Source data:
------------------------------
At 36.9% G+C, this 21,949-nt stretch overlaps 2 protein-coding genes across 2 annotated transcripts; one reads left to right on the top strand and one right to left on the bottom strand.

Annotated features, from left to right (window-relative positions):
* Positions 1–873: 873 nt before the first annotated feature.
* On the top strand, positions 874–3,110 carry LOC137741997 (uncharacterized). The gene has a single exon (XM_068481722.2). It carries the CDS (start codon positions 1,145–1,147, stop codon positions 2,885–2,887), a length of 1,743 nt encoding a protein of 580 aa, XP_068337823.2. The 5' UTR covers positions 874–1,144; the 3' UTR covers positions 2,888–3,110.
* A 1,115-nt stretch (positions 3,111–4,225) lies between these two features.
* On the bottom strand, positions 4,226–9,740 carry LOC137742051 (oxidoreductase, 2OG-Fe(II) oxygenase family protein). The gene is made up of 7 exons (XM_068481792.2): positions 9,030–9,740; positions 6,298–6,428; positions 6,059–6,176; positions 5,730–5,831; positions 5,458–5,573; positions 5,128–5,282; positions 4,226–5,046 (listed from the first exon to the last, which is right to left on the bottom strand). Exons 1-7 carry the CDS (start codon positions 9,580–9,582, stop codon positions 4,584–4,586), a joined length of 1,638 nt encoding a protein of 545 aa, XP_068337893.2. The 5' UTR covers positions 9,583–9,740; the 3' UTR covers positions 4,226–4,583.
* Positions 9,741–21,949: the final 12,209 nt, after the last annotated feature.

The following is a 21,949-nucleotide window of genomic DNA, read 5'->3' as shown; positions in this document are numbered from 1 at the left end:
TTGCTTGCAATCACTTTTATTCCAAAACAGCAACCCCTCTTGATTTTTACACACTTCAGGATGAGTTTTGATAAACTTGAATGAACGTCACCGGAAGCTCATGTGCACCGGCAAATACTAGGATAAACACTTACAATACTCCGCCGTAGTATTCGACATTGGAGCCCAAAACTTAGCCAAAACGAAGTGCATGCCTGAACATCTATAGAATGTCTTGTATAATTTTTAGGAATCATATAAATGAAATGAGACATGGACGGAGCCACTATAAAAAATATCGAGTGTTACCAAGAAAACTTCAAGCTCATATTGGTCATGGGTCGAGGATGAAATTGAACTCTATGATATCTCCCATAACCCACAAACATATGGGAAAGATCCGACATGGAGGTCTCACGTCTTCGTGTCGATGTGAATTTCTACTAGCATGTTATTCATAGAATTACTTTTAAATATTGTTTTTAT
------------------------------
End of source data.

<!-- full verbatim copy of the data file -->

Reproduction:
At 36.9% G+C, this 21,949-nt stretch overlaps 2 protein-coding genes across 2 annotated transcripts; one reads left to right on the top strand and one right to left on the bottom strand.

Annotated features, from left to right (window-relative positions):
* Positions 1–873: 873 nt before the first annotated feature.
* On the top strand, positions 874–3,110 carry LOC137741997 (uncharacterized). The gene has a single exon (XM_068481722.2). It carries the CDS (start codon positions 1,145–1,147, stop codon positions 2,885–2,887), a length of 1,743 nt encoding a protein of 580 aa, XP_068337823.2. The 5' UTR covers positions 874–1,144; the 3' UTR covers positions 2,888–3,110.
* A 1,115-nt stretch (positions 3,111–4,225) lies between these two features.
* On the bottom strand, positions 4,226–9,740 carry LOC137742051 (oxidoreductase, 2OG-Fe(II) oxygenase family protein). The gene is made up of 7 exons (XM_068481792.2): positions 9,030–9,740; positions 6,298–6,428; positions 6,059–6,176; positions 5,730–5,831; positions 5,458–5,573; positions 5,128–5,282; positions 4,226–5,046 (listed from the first exon to the last, which is right to left on the bottom strand). Exons 1-7 carry the CDS (start codon positions 9,580–9,582, stop codon positions 4,584–4,586), a joined length of 1,638 nt encoding a protein of 545 aa, XP_068337893.2. The 5' UTR covers positions 9,583–9,740; the 3' UTR covers positions 4,226–4,583.
* Positions 9,741–21,949: the final 12,209 nt, after the last annotated feature.

The following is a 21,949-nucleotide window of genomic DNA, read 5'->3' as shown; positions in this document are numbered from 1 at the left end:
TTGCTTGCAATCACTTTTATTCCAAAACAGCAACCCCTCTTGATTTTTACACACTTCAGGATGAGTTTTGATAAACTTGAATGAACGTCACCGGAAGCTCATGTGCACCGGCAAATACTAGGATAAACACTTACAATACTCCGCCGTAGTATTCGACATTGGAGCCCAAAACTTAGCCAAAACGAAGTGCATGCCTGAACATCTATAGAATGTCTTGTATAATTTTTAGGAATCATATAAATGAAATGAGACATGGACGGAGCCACTATAAAAAATATCGAGTGTTACCAAGAAAACTTCAAGCTCATATTGGTCATGGGTCGAGGATGAAATTGAACTCTATGATATCTCCCATAACCCACAAACATATGGGAAAGATCCGACATGGAGGTCTCACGTCTTCGTGTCGATGTGAATTTCTACTAGCATGTTATTCATAGAATTACTTTTAAATATTGTTTTTAT